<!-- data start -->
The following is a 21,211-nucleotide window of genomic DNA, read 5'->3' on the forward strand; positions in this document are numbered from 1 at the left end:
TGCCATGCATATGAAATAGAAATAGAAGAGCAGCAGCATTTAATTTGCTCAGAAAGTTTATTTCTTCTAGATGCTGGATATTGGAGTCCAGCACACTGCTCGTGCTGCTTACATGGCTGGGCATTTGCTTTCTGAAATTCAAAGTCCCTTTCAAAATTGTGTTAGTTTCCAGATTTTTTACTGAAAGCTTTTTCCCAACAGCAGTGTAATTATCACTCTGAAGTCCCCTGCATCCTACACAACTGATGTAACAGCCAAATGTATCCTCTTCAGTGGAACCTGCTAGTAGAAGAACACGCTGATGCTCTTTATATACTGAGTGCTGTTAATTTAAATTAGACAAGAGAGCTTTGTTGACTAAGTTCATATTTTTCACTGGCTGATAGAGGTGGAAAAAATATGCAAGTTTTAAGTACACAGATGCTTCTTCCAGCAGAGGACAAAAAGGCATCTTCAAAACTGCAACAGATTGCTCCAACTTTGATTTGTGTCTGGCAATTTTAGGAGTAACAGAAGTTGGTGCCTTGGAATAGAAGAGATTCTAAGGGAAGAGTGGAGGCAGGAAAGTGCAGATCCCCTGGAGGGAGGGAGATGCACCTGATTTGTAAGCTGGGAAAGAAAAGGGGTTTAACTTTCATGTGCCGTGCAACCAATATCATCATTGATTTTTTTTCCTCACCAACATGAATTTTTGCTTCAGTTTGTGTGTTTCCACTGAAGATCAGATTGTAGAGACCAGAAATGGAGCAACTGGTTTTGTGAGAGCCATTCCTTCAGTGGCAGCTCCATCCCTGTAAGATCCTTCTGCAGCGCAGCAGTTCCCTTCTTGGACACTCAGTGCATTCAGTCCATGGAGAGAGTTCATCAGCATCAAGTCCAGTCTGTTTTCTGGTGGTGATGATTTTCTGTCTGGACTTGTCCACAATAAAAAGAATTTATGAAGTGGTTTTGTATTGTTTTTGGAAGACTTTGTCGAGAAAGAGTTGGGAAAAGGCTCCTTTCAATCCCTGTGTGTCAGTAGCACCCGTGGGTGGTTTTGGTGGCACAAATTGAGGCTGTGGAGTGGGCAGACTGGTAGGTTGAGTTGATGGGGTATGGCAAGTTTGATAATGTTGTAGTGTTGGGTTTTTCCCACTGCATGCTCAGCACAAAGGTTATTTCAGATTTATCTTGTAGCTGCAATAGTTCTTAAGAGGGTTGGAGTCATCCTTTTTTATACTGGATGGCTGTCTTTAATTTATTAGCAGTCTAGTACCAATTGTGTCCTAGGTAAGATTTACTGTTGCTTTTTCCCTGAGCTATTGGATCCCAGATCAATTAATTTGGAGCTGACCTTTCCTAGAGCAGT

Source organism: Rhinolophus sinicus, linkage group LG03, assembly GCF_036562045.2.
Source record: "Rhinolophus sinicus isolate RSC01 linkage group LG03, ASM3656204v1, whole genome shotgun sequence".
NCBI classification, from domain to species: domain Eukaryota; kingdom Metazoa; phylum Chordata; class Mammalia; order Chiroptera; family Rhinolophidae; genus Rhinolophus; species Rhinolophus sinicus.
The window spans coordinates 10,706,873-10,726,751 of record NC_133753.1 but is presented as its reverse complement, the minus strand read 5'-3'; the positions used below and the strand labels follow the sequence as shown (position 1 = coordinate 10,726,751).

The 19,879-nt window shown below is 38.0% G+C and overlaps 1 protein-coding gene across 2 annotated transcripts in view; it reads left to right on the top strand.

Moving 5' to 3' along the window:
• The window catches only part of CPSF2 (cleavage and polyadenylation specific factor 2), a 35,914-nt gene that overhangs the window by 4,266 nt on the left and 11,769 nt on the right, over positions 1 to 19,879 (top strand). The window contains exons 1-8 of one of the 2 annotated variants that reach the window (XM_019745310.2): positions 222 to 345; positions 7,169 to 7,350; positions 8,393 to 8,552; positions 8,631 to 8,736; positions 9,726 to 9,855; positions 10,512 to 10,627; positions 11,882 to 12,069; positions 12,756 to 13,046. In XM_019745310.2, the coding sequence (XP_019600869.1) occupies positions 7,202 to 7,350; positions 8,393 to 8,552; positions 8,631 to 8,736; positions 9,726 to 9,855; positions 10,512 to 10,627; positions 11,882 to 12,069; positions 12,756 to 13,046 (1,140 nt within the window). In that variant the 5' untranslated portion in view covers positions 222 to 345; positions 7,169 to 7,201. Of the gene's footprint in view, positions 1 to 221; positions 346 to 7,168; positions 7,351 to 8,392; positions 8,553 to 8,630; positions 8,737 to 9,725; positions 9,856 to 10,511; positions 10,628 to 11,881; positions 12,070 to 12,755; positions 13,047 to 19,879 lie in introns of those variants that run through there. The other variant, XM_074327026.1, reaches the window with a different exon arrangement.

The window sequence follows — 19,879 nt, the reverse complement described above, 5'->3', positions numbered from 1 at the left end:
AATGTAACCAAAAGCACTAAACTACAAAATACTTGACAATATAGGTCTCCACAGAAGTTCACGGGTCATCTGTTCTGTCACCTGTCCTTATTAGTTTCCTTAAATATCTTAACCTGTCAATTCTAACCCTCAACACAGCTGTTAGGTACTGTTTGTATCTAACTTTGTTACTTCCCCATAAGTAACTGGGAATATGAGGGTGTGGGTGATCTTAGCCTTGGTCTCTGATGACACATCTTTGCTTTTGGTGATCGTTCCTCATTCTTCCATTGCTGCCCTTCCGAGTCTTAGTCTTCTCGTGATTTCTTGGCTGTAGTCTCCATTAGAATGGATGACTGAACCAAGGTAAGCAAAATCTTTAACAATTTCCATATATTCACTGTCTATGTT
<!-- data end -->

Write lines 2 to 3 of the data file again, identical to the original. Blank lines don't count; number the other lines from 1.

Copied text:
TGCCATGCATATGAAATAGAAATAGAAGAGCAGCAGCATTTAATTTGCTCAGAAAGTTTATTTCTTCTAGATGCTGGATATTGGAGTCCAGCACACTGCTCGTGCTGCTTACATGGCTGGGCATTTGCTTTCTGAAATTCAAAGTCCCTTTCAAAATTGTGTTAGTTTCCAGATTTTTTACTGAAAGCTTTTTCCCAACAGCAGTGTAATTATCACTCTGAAGTCCCCTGCATCCTACACAACTGATGTAACAGCCAAATGTATCCTCTTCAGTGGAACCTGCTAGTAGAAGAACACGCTGATGCTCTTTATATACTGAGTGCTGTTAATTTAAATTAGACAAGAGAGCTTTGTTGACTAAGTTCATATTTTTCACTGGCTGATAGAGGTGGAAAAAATATGCAAGTTTTAAGTACACAGATGCTTCTTCCAGCAGAGGACAAAAAGGCATCTTCAAAACTGCAACAGATTGCTCCAACTTTGATTTGTGTCTGGCAATTTTAGGAGTAACAGAAGTTGGTGCCTTGGAATAGAAGAGATTCTAAGGGAAGAGTGGAGGCAGGAAAGTGCAGATCCCCTGGAGGGAGGGAGATGCACCTGATTTGTAAGCTGGGAAAGAAAAGGGGTTTAACTTTCATGTGCCGTGCAACCAATATCATCATTGATTTTTTTTCCTCACCAACATGAATTTTTGCTTCAGTTTGTGTGTTTCCACTGAAGATCAGATTGTAGAGACCAGAAATGGAGCAACTGGTTTTGTGAGAGCCATTCCTTCAGTGGCAGCTCCATCCCTGTAAGATCCTTCTGCAGCGCAGCAGTTCCCTTCTTGGACACTCAGTGCATTCAGTCCATGGAGAGAGTTCATCAGCATCAAGTCCAGTCTGTTTTCTGGTGGTGATGATTTTCTGTCTGGACTTGTCCACAATAAAAAGAATTTATGAAGTGGTTTTGTATTGTTTTTGGAAGACTTTGTCGAGAAAGAGTTGGGAAAAGGCTCCTTTCAATCCCTGTGTGTCAGTAGCACCCGTGGGTGGTTTTGGTGGCACAAATTGAGGCTGTGGAGTGGGCAGACTGGTAGGTTGAGTTGATGGGGTATGGCAAGTTTGATAATGTTGTAGTGTTGGGTTTTTCCCACTGCATGCTCAGCACAAAGGTTATTTCAGATTTATCTTGTAGCTGCAATAGTTCTTAAGAGGGTTGGAGTCATCCTTTTTTATACTGGATGGCTGTCTTTAATTTATTAGCAGTCTAGTACCAATTGTGTCCTAGGTAAGATTTACTGTTGCTTTTTCCCTGAGCTATTGGATCCCAGATCAATTAATTTGGAGCTGACCTTTCCTAGAGCAGT

Source organism: Rhinolophus sinicus, linkage group LG03, assembly GCF_036562045.2.